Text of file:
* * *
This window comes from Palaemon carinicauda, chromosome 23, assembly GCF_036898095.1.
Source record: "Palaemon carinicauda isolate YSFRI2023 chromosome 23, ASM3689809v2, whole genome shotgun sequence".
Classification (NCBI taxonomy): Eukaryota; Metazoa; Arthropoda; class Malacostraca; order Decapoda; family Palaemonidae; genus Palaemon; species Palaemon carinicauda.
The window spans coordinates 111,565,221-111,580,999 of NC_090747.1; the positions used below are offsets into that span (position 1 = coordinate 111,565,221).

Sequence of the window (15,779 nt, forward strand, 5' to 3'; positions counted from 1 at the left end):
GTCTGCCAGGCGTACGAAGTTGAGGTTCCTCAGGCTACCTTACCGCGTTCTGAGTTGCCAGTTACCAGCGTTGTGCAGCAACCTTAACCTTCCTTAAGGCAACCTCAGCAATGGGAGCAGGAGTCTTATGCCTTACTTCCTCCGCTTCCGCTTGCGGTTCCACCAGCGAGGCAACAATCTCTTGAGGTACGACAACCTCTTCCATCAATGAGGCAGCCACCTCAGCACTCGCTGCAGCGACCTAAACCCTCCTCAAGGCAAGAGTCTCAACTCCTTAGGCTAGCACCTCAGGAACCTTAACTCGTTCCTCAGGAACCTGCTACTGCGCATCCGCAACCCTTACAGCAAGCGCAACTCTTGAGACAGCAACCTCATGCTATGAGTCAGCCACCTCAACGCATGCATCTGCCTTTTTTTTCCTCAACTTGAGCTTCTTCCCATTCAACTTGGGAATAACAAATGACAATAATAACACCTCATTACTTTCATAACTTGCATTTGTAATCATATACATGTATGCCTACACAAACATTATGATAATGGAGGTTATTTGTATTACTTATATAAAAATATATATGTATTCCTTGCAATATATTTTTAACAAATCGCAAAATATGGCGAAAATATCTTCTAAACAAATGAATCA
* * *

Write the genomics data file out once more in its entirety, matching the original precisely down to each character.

This window comes from Palaemon carinicauda, chromosome 23, assembly GCF_036898095.1.
Source record: "Palaemon carinicauda isolate YSFRI2023 chromosome 23, ASM3689809v2, whole genome shotgun sequence".
Classification (NCBI taxonomy): Eukaryota; Metazoa; Arthropoda; class Malacostraca; order Decapoda; family Palaemonidae; genus Palaemon; species Palaemon carinicauda.
The window spans coordinates 111,565,221-111,580,999 of NC_090747.1; the positions used below are offsets into that span (position 1 = coordinate 111,565,221).

Sequence of the window (15,779 nt, forward strand, 5' to 3'; positions counted from 1 at the left end):
GTCTGCCAGGCGTACGAAGTTGAGGTTCCTCAGGCTACCTTACCGCGTTCTGAGTTGCCAGTTACCAGCGTTGTGCAGCAACCTTAACCTTCCTTAAGGCAACCTCAGCAATGGGAGCAGGAGTCTTATGCCTTACTTCCTCCGCTTCCGCTTGCGGTTCCACCAGCGAGGCAACAATCTCTTGAGGTACGACAACCTCTTCCATCAATGAGGCAGCCACCTCAGCACTCGCTGCAGCGACCTAAACCCTCCTCAAGGCAAGAGTCTCAACTCCTTAGGCTAGCACCTCAGGAACCTTAACTCGTTCCTCAGGAACCTGCTACTGCGCATCCGCAACCCTTACAGCAAGCGCAACTCTTGAGACAGCAACCTCATGCTATGAGTCAGCCACCTCAACGCATGCATCTGCCTTTTTTTTCCTCAACTTGAGCTTCTTCCCATTCAACTTGGGAATAACAAATGACAATAATAACACCTCATTACTTTCATAACTTGCATTTGTAATCATATACATGTATGCCTACACAAACATTATGATAATGGAGGTTATTTGTATTACTTATATAAAAATATATATGTATTCCTTGCAATATATTTTTAACAAATCGCAAAATATGGCGAAAATATCTTCTAAACAAATGAATCA